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Capitol Hill panel: Time to crack down on porn

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WASHINGTON, D.C., July 21, 2015 (LifeSiteNews) – It's time for Congress to crack down on the growing problem of pornography, a panel of experts told more than 100 activists, congressional interns, and media outlets Thursday.

Speaking at a two-hour event in the U.S. Capitol Visitor's Center, eight panelists – organized by the National Center on Sexual Exploitation (NCSE) – explained that a growing body of research shows that pornography has severe effects on the human mind and body.

"Pornography provides a slippery slope to take the next step to abuse and exploitation," said Ed Smart, whose daughter Elizabeth was kidnapped for nine months in 2002. Smart is the vice president of the Elizabeth Smart Foundation.

The panel, which was sponsored by Senate Judiciary Chairman Chuck Grassley, R-IA, focused heavily on the link between watching pornography and the ill treatment of women. And according to University of Pennsylvania Director of the Sexual Trauma and Psychopathology Program Center for Cognitive Therapy Mary Anne Layden, Ph.D., "sexual obesity is causing catastrophic outcomes."

"What information is it feeding [young people]?" Layden asked. "It is telling them this: there is no such thing as too much sex, and there is no sexual behavior that is harmful, toxic, or traumatizing, and that sex is not about intimacy, caring, love, or respect."

Porn teaches that "sex is not about marriage or having children. Sex is casual, recreational, adversarial, and it is non-intimate," Layden said. "In fact, you don't even need to know your partner, because sex with strangers is the best and most intense time for sex, and you can see the consequences of that in hookup culture on our college campuses."

Online pornography gives young people "sexual junk food," according to Layden. "No wonder that the psychologists are calling pornography the new crack cocaine."

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In a statement to LifeSiteNews, Grassley said that "important steps have been made to protect children from pornographers and other forms of sexual exploitation, but more work remains, given the prevalence of, and easy access to, child pornography as well as obscenity."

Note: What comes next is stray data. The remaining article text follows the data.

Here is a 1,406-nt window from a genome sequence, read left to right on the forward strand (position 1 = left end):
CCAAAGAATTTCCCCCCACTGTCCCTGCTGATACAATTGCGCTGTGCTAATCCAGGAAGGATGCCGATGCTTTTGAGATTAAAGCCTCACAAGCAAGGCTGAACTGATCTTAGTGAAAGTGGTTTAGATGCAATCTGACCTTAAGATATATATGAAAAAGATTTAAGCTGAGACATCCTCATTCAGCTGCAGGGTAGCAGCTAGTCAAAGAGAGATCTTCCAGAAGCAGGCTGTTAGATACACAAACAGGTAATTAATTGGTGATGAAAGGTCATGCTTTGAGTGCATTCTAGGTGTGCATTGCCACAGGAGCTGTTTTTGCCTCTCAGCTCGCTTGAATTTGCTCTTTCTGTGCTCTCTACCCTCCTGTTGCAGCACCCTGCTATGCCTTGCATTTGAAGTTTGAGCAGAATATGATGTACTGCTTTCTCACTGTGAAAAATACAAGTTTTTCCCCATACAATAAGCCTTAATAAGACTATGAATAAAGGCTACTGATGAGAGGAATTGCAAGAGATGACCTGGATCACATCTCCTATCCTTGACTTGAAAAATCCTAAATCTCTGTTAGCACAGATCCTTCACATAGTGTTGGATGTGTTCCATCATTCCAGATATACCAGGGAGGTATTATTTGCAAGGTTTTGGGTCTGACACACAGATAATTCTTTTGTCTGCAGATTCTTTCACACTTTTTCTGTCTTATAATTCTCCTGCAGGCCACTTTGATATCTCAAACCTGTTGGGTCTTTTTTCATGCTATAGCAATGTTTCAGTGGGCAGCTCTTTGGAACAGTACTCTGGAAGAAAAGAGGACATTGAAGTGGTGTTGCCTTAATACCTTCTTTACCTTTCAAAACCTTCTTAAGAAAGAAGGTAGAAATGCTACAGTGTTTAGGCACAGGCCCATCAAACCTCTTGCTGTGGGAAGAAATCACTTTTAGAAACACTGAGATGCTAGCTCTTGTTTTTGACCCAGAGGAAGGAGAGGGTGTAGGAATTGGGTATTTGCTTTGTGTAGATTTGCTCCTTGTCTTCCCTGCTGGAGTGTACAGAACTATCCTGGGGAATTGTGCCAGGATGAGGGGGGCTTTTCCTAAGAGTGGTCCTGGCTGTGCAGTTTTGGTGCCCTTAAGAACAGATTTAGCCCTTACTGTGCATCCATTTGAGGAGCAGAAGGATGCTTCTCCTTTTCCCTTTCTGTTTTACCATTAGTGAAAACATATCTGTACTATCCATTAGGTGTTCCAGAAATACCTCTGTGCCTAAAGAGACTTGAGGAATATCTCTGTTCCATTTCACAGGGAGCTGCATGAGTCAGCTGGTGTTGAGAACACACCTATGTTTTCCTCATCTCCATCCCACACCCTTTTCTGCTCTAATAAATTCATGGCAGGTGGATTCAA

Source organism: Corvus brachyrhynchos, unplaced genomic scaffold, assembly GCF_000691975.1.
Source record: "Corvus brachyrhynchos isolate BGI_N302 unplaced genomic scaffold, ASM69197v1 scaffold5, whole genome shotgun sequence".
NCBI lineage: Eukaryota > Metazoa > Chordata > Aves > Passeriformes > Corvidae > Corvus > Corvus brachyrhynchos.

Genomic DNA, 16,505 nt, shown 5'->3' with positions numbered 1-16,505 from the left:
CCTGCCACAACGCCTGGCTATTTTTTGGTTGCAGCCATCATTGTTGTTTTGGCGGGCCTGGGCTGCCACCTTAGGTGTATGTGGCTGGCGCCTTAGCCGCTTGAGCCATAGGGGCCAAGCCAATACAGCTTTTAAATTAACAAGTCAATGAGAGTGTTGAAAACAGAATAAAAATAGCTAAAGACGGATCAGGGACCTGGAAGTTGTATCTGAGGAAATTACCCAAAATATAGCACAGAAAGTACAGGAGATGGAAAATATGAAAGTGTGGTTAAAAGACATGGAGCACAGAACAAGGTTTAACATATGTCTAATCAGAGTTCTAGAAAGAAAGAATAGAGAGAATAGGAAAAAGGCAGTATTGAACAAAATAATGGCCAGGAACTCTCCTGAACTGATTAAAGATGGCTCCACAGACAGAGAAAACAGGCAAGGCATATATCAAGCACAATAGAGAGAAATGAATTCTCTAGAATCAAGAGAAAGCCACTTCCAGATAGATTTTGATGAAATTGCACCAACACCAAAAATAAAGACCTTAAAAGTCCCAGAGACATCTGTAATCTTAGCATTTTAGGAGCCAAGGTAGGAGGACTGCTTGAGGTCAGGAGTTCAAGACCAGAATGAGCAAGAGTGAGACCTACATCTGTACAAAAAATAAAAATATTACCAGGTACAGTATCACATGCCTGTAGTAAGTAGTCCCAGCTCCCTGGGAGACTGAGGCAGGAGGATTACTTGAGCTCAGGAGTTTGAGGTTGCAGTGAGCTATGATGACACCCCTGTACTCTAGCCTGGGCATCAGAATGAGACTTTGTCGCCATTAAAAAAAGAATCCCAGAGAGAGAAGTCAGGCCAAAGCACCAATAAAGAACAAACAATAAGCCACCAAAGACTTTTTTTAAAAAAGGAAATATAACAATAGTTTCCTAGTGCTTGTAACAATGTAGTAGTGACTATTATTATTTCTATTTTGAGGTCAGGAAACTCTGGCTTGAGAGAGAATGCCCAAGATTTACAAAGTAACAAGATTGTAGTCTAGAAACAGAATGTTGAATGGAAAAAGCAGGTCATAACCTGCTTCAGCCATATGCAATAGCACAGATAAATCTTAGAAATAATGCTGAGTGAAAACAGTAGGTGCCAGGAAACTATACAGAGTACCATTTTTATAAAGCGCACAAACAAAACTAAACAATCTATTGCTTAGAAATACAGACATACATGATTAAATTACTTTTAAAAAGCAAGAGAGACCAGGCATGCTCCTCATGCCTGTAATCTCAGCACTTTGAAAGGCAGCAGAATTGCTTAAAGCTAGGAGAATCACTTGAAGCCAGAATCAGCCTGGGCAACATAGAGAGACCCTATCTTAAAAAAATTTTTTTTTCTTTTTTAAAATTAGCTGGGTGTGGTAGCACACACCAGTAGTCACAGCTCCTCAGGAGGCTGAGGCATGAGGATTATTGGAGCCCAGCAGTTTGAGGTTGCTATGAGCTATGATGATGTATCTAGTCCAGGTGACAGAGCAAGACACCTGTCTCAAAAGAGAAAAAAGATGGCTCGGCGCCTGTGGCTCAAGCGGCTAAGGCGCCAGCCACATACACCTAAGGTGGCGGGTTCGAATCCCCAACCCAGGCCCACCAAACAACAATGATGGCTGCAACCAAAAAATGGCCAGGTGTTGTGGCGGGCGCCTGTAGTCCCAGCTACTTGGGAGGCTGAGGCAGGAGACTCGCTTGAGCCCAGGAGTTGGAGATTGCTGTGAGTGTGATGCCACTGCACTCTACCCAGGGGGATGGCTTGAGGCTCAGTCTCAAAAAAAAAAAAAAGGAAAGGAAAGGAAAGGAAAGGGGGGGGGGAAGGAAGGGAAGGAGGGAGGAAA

"Discussion among policy experts is important to bring attention to the issue," said the senator. One activist attending the event asked Capitol Hill staffers and interns to do exactly that, pressing them to go back to their offices and ask their bosses to block porn, especially child porn, in their offices.

Attendees told LifeSiteNews that the event was so popular that dozens of people were turned away from attending, as the room had reached capacity.

Asked by LifeSiteNews about the effectiveness of her group's push for new legislation and greater enforcement of anti-porn laws by the U.S. attorneys general, especially given the multi-billion-dollar porn industry's economic and social power, NCSE Executive Director Dawn Hawkins said that "there are quite a number of laws that are not being enforced right now."

"Obscenity laws prohibit the distribution of pornography on the Internet, on cable and satellite television, in hotels and motels, in retail shops. And these laws haven't been enforced vigorously. We would like to see these enforced."

Ernie Allen, former president and CEO of the National Center for Missing & Exploited Children, told LifeSiteNews that "there are limits on speech based upon the effect that it has." Citing Supreme Court precedent, Allen said that "the impact that unfettered, unlimited content like this is having on a whole generation is shouting 'fire' in a crowded theater."

"We can't just sit back and wrap ourselves in the First Amendment and free speech and digital rights. There are appropriate limits that should be set."

Panelist Cordelia Anderson, founder of the group Sensibilities Prevention Services, said that the economic and social power of the pornography industry can be overcome. Citing tobacco laws, she said that "it took lawsuits, it took policy changes, it took organizational practice changes, it took communities mobilizing" to "overcome that industry's inertia."

At one time, "we couldn't even imagine" that smoking wouldn't take place in airplanes and restaurants, said Anderson.

Speaking to LifeSiteNews after the panel was over, Allen said he was concerned that "we have learned that parents, by and large, don't have a clue. They don't understand what kinds of exposure are being brought to their children."

"We've tried really hard ... over the last 15 years to educate parents about the need to use the kinds of tools and filters to protect themselves from this content," said Allen, who noted that with modern technology, pornography can be accessed by children anytime, anywhere. However, "only 28 percent of [American] parents today are using those kinds of tools. And only 17 percent are using them on mobile devices, where their kids are accessing this stuff."

Asked whether he was saying government should step in to take up slack from parents on preventing young people from seeing pornography, Allen said, "If you look at what's happening in the UK, government brought industry to the table" in order to work together to prevent what British Prime Minister "David Cameron called 'corroding childhood.'"

"He's exactly right."

"There are a lot of critics [of Cameron's approach], that may not be the best solution here, but I think the answer falls in probably not in government mandates, but in mobilizing industry to recognize this problem and come up with solutions," he said.

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